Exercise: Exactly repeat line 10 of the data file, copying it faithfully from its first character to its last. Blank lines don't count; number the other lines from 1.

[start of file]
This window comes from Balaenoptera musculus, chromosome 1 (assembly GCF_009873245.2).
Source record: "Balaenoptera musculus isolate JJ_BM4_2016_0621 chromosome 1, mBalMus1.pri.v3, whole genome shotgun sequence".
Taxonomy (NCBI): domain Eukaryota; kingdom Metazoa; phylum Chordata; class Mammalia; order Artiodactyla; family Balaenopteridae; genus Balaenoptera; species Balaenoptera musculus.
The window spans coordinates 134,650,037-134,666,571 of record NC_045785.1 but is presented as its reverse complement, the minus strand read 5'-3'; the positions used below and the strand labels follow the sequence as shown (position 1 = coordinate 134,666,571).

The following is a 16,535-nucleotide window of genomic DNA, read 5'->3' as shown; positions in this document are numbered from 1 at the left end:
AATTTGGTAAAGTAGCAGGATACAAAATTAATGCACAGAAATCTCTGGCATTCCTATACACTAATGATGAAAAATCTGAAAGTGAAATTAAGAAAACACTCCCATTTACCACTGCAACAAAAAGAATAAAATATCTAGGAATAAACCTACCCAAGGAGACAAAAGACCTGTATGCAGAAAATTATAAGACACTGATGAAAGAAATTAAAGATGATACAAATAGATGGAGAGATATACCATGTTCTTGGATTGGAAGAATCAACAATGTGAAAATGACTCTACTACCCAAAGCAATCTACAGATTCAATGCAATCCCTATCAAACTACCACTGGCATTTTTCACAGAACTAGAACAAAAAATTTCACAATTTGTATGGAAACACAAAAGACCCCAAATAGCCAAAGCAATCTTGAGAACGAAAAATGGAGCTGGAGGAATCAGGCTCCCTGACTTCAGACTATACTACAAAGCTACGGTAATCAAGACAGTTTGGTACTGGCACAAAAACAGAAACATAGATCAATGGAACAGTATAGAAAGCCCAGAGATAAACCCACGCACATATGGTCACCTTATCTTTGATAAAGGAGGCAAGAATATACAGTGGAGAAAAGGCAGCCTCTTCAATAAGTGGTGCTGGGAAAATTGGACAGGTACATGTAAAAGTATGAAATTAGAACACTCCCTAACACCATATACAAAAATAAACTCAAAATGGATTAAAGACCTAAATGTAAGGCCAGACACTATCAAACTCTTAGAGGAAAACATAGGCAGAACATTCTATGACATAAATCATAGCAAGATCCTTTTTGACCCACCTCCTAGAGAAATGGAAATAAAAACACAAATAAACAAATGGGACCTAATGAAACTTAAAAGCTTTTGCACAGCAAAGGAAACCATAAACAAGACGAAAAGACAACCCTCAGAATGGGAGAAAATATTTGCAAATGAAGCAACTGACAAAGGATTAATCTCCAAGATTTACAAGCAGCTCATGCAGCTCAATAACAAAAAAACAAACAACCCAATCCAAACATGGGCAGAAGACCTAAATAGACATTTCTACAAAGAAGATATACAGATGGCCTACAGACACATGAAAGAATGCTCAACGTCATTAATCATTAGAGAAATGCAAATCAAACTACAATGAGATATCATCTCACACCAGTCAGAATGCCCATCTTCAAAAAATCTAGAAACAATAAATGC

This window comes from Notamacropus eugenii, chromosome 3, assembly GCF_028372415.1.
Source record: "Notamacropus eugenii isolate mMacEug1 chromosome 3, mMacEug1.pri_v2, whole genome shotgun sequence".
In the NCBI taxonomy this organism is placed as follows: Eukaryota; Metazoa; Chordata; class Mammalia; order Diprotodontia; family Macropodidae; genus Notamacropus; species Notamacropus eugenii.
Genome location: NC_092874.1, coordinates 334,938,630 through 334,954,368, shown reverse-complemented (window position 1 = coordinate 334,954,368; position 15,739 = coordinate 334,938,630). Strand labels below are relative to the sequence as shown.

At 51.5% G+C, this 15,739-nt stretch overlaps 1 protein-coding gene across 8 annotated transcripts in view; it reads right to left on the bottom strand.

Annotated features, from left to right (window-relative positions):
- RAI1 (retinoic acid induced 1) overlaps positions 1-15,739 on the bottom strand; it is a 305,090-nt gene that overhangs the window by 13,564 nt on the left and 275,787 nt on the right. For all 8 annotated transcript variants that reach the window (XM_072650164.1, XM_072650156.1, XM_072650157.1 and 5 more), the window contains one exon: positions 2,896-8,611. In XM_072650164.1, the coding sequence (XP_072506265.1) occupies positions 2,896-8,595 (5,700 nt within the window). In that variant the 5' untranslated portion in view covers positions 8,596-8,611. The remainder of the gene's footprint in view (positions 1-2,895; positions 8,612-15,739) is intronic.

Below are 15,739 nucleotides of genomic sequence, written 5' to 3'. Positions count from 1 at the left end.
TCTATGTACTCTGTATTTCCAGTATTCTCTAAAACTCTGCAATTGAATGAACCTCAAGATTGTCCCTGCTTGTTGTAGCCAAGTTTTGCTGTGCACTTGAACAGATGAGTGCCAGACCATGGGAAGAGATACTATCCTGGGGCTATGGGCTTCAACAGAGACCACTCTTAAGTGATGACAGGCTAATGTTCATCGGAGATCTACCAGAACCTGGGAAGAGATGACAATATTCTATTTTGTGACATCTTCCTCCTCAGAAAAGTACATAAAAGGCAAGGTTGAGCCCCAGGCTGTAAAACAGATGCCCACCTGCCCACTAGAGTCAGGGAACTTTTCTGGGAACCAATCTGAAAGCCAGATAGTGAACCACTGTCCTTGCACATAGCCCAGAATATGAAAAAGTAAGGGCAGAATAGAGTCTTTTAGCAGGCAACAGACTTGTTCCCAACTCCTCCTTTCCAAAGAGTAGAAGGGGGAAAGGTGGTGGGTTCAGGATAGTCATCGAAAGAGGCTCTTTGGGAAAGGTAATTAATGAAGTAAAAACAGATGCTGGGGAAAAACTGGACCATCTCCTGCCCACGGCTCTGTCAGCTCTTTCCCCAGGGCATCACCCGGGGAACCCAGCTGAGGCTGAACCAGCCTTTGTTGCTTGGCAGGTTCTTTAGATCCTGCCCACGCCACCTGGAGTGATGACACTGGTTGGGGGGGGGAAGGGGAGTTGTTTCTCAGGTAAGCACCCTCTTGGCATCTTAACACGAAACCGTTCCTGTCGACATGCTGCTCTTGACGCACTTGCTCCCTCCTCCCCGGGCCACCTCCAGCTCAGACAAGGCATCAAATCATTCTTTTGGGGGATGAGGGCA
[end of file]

Genome location: NC_092874.1, coordinates 334,938,630 through 334,954,368, shown reverse-complemented (window position 1 = coordinate 334,954,368; position 15,739 = coordinate 334,938,630). Strand labels below are relative to the sequence as shown.